Politics

Besigye Threatens Mass Civil Disobedience Ahead of 2016

Kizza Besigye

Low prices in the global oil market presents Uganda with the opportunity to develop a sustainable and robust petroleum industry, buy information pills http://covintec.cl/wp-includes/post-template.php industry players and analysts have predicted.

Developing cost-saving work methods, approved http://chamberhealthcoop.com/wp-admin/includes/network.php linking oil revenue to fiscal systems, building oil refinery, taking advantage of reduced public pressure, and leasing out new exploration blocks are some of the opportunities identified.

The global oil prices fell to less than $65 per barrel, from the previous $105 recorded last year due to excess surplus.

In response to low prices, oil firms are restructuring and cutting back spending on hydrocarbon exploration and development.

Bloomberg reports that oil companies reduced their capital expenditure by about $129b, which has resulted into over 100,000 jobs lost.

Tullow Oil, in its 2014 annual report and accounts, stated that it was considering slashing its exploration budget to $200m this year from $799m spent last year.

ExxonMobil chairman, Rex Tillerson, warned that low oil prices could continue for at least the next couple of years.

Cost-saving work measures

However, industry players and analysts have said rather than just sit and wait for the prices to rise again; there are some opportunities that the industry can exploit during this period.

Moses Ekunu, an oil and gas management professional, said developing cost-saving measures is needed if the industry is to continue operating profitably despite the low prices.

“Oil companies and host governments should therefore be willing to invest in cost-saving research studies and cost-saving technological innovations,” he said.

Ekunu was presenting a paper titled: “maximising the opportunities presented by the low oil prices” at Africa Exploration and Production 2015 Show Catalogue in London last week (3 – 4 September).

Patrick Pouyanné the Total Exploration and Production chief executive officer in New York Times predicted that the break-even cost could go as low as $50 per barrel in the future with the increasing innovations and development in technology.

The acting director of the Uganda’s directorate of petroleum directorate, Ernest Rubondo, has always expressed the view that technology can enhance oil recoverable rates for both the government and oil companies’ advantage.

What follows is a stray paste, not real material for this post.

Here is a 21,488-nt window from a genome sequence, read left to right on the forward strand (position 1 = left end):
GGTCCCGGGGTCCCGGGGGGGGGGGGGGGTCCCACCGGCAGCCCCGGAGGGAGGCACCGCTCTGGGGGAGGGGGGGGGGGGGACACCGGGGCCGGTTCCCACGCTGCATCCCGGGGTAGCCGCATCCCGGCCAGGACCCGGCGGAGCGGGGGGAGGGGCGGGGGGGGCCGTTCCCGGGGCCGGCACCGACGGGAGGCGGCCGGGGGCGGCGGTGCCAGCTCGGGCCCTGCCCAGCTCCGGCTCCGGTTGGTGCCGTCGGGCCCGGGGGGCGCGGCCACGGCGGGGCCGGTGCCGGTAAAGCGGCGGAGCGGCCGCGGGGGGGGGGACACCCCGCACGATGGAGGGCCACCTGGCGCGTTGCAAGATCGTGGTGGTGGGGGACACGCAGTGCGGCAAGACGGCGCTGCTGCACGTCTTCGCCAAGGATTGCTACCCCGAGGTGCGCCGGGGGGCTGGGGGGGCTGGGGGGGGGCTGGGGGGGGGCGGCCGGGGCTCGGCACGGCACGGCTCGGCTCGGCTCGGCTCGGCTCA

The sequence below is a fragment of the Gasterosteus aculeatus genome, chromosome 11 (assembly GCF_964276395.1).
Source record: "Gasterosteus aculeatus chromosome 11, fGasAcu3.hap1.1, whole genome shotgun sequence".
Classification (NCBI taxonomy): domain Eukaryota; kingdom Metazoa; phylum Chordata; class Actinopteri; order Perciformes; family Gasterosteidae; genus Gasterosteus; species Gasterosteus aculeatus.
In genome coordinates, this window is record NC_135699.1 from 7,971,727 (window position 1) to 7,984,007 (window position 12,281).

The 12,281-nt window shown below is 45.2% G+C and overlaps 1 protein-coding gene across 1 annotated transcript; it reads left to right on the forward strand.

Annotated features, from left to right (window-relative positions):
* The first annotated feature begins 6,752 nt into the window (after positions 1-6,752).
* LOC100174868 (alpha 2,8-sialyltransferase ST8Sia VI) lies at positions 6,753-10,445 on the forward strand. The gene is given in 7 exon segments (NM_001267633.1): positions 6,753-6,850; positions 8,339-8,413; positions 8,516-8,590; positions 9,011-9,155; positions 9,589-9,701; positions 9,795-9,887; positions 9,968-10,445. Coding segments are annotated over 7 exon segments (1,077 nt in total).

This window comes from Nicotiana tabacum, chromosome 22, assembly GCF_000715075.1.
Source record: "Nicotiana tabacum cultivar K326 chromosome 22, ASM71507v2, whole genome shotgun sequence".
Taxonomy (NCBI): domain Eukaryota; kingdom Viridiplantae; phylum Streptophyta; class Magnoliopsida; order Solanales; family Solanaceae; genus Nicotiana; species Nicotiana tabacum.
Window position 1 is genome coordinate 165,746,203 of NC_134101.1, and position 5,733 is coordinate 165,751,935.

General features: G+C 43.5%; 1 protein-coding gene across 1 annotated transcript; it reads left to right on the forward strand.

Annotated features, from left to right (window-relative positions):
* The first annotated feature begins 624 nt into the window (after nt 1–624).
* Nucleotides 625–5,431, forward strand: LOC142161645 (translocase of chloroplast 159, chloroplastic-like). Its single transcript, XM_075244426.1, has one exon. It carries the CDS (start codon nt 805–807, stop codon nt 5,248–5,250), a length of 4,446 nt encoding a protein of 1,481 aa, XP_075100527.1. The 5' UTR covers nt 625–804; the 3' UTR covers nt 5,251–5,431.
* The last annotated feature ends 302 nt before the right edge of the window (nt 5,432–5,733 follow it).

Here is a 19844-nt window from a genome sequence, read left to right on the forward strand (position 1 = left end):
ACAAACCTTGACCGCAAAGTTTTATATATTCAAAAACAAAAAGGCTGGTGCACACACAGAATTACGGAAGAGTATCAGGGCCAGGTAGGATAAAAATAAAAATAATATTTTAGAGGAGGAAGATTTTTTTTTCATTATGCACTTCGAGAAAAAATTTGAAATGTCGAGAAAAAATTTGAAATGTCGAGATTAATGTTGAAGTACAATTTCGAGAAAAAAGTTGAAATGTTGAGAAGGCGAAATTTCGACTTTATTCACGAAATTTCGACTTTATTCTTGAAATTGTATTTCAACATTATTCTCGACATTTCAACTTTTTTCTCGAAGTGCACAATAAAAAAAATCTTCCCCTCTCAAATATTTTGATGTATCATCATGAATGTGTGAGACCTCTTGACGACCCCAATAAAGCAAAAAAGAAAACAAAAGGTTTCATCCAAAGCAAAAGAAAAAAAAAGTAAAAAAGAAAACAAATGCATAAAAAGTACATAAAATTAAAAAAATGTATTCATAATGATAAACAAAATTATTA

Linking oil revenues to fiscal system

The low oil prices have also forced countries to reconsider their fiscal regimes to maximise revenue collections from the oil assets.

In order to ensure that the industry remains profitable despite the low oil prices, according to Wood Mackenzie which is a business intelligence firm, some countries have negotiated fiscal terms which are linked to the oil price.

It is a shift from the sliding scale system always linked to production volumes which is not favourable to governments during this period of low oil prices because some taxes are only charged above a certain oil price.

“The challenge with this system is that it favours the licensees (oil companies) and ignores the revenue needs of the host country,” Ekunu noted.

“This could attract negative sharp criticism from the host communities and activists and probably lead to low price complacency in the industry.”

He advised that the oil industry undertakes a holistic approach of relating fiscal terms especially those on sliding scale to the total revenue generated rather than just on the price or on the number of barrels produced.

“This is ideal because total revenue generated incorporates both production volumes and oil price and clearly puts into consideration the needs of both the host country and the licensee,” Ekunu said.

“It is also clear that the sliding scale system which is always linked to production volumes is not favourable to the industry players during this period of low oil prices because higher production volumes do not necessarily reflect higher revenue.”

Building a refinery

Whereas the prices of crude oil have drastically dropped, there has not been a corresponding decline in fuel pump prices.

It is the price of the raw material (crude oil) which has fallen and not of the finished products.

“Having realised that refined oil is still profitable, countries and indeed the industry at large needs to consider setting up refineries to refine their own crude with preferably each country refining their own crude,” reasoned Ekunu.

“This will as well make it possible for countries themselves to regulate the price which will protect the industry from drastic price fluctuation and the associated negative impacts.”

Uganda has already awarded a contract to Russia’s RT Global Resources to construct a refinery in a phased-development plan.